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Poverty comparisons - an increasingly important starting-point for welfare analysis - are almost always based on household surveys. They therefore require that one be able to distinguish underlying differences in the populations being compared from sampling variation: standard errors must be calculated. So far, this has largely been done on the assumption that the household surveys are simple random samples. But household surveys are more complex than this. We show that taking into account sampling design has a major effect on standard errors for well-know poverty measures: they can increase by around one-half. The report also shows that making only a partial correction for sample design (taking into account clustering, but not stratification whether explicit or implicit) can be as misleading as not taking any account at all of sampling design.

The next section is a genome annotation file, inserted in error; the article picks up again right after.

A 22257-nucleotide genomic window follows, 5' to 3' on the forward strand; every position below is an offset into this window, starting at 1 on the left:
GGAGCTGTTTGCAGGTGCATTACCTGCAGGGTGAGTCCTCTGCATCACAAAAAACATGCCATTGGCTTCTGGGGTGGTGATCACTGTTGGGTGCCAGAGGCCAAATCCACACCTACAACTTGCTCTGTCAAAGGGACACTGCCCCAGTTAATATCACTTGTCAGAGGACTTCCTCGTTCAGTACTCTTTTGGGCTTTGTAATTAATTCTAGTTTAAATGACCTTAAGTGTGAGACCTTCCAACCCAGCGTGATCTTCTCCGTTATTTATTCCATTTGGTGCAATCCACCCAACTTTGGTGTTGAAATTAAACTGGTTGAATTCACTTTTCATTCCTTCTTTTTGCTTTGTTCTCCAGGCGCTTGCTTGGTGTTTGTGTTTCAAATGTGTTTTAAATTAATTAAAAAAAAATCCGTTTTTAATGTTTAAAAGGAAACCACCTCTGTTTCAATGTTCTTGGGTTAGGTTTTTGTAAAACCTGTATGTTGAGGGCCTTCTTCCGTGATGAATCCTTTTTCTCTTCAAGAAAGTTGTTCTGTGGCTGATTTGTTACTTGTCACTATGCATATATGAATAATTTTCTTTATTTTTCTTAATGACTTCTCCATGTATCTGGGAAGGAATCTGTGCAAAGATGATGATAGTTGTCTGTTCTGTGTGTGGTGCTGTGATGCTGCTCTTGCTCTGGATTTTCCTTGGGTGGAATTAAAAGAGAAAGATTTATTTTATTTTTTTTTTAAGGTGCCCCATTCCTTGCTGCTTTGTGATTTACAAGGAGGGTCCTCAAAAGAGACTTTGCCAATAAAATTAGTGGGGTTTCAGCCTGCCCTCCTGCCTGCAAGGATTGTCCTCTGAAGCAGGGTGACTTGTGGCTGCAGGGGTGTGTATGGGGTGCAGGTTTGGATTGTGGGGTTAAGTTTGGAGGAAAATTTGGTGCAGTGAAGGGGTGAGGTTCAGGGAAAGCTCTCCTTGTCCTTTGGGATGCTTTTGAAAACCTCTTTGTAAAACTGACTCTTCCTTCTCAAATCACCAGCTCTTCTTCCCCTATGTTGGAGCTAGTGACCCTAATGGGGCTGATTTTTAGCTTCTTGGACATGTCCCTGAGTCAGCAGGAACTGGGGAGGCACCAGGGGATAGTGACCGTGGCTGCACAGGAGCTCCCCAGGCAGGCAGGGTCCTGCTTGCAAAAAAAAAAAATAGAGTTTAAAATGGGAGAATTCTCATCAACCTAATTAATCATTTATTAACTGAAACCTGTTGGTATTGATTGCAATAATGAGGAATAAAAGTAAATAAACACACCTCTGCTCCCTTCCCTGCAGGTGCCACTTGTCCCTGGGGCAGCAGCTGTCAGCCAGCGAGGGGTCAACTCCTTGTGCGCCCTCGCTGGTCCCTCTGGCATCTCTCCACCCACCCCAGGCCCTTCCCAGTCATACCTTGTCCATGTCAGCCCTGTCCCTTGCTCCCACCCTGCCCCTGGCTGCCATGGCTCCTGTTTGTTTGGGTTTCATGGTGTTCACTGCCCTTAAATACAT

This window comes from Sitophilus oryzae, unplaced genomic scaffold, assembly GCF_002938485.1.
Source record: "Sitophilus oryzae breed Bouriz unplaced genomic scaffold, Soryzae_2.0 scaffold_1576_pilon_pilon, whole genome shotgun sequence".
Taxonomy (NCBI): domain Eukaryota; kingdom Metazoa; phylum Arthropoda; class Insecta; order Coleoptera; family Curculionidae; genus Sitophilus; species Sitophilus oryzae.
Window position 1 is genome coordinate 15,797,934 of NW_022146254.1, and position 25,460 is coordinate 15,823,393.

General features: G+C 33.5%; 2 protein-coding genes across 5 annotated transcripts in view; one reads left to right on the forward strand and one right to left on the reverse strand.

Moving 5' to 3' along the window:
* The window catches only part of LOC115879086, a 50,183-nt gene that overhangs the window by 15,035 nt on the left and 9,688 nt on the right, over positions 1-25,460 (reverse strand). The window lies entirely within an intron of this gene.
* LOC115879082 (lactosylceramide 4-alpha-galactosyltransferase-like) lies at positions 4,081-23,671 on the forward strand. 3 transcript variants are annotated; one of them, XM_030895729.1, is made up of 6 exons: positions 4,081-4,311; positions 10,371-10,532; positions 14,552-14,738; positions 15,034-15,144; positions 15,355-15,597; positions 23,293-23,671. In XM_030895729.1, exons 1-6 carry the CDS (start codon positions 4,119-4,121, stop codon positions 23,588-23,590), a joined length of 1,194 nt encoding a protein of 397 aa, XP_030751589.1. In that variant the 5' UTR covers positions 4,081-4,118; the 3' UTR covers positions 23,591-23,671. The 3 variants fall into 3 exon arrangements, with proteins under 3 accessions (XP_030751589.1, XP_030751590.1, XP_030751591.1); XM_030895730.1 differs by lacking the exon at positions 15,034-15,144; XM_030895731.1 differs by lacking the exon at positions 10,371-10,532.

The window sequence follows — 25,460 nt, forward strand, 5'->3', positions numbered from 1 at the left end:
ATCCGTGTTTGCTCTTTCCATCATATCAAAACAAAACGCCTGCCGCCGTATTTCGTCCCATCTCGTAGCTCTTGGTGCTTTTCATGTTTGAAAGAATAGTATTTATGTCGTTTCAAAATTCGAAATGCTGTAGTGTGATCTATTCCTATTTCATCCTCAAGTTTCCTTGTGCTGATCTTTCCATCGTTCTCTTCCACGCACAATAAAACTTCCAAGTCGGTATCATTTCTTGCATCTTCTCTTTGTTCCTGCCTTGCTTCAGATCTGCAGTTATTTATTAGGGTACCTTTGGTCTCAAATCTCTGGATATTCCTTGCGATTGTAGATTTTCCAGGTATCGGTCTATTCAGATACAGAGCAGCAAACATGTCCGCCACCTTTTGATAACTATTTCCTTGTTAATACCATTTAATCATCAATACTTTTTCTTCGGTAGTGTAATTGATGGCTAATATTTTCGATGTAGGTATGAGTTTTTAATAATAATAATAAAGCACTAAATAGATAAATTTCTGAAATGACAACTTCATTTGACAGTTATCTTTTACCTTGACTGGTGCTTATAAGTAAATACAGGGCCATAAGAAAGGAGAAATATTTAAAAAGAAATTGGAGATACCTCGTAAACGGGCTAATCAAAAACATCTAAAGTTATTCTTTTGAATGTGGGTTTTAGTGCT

Publisher: World Bank

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